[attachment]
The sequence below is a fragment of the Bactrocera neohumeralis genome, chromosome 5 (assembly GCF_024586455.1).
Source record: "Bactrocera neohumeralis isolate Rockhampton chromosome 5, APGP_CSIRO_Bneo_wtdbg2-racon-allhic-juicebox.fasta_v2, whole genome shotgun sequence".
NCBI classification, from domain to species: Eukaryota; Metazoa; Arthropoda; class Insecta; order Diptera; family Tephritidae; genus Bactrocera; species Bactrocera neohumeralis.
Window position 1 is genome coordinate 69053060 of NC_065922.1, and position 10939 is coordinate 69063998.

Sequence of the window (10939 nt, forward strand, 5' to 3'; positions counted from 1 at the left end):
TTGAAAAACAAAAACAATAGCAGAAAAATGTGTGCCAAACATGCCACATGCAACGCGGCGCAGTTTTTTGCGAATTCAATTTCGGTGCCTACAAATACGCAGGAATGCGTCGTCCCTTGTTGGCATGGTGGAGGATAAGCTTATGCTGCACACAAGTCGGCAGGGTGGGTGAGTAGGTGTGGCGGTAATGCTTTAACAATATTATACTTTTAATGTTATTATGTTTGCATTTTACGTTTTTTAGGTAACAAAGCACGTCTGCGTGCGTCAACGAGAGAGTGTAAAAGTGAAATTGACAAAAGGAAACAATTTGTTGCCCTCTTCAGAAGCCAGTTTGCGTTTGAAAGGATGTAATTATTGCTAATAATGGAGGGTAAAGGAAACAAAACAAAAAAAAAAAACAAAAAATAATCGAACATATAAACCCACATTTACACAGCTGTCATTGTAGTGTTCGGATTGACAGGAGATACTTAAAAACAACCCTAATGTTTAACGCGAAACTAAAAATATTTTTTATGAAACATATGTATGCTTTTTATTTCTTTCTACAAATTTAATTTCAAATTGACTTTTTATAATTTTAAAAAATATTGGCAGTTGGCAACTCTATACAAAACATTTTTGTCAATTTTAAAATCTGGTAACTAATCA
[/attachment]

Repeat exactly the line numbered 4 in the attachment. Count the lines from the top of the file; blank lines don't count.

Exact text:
Window position 1 is genome coordinate 69053060 of NC_065922.1, and position 10939 is coordinate 69063998.